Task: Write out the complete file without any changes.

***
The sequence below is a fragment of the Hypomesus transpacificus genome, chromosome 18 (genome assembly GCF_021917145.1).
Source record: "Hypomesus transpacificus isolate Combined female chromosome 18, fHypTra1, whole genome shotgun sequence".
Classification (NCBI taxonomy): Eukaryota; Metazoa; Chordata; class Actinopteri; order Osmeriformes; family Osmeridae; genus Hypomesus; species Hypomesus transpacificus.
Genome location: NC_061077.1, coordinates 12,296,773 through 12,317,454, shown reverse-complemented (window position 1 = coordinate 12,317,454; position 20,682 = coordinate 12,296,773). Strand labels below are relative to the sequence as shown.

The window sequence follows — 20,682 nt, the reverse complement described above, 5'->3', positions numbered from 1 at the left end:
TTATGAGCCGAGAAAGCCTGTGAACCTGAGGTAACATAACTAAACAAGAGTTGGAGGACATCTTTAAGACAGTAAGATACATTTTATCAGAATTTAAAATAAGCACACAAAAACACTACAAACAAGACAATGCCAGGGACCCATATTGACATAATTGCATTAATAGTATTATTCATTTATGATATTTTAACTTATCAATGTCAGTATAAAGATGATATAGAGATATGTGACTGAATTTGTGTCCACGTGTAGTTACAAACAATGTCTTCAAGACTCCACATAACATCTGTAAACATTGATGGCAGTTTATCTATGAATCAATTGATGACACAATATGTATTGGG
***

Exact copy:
The sequence below is a fragment of the Hypomesus transpacificus genome, chromosome 18 (genome assembly GCF_021917145.1).
Source record: "Hypomesus transpacificus isolate Combined female chromosome 18, fHypTra1, whole genome shotgun sequence".
Classification (NCBI taxonomy): Eukaryota; Metazoa; Chordata; class Actinopteri; order Osmeriformes; family Osmeridae; genus Hypomesus; species Hypomesus transpacificus.
Genome location: NC_061077.1, coordinates 12,296,773 through 12,317,454, shown reverse-complemented (window position 1 = coordinate 12,317,454; position 20,682 = coordinate 12,296,773). Strand labels below are relative to the sequence as shown.

The window sequence follows — 20,682 nt, the reverse complement described above, 5'->3', positions numbered from 1 at the left end:
TTATGAGCCGAGAAAGCCTGTGAACCTGAGGTAACATAACTAAACAAGAGTTGGAGGACATCTTTAAGACAGTAAGATACATTTTATCAGAATTTAAAATAAGCACACAAAAACACTACAAACAAGACAATGCCAGGGACCCATATTGACATAATTGCATTAATAGTATTATTCATTTATGATATTTTAACTTATCAATGTCAGTATAAAGATGATATAGAGATATGTGACTGAATTTGTGTCCACGTGTAGTTACAAACAATGTCTTCAAGACTCCACATAACATCTGTAAACATTGATGGCAGTTTATCTATGAATCAATTGATGACACAATATGTATTGGG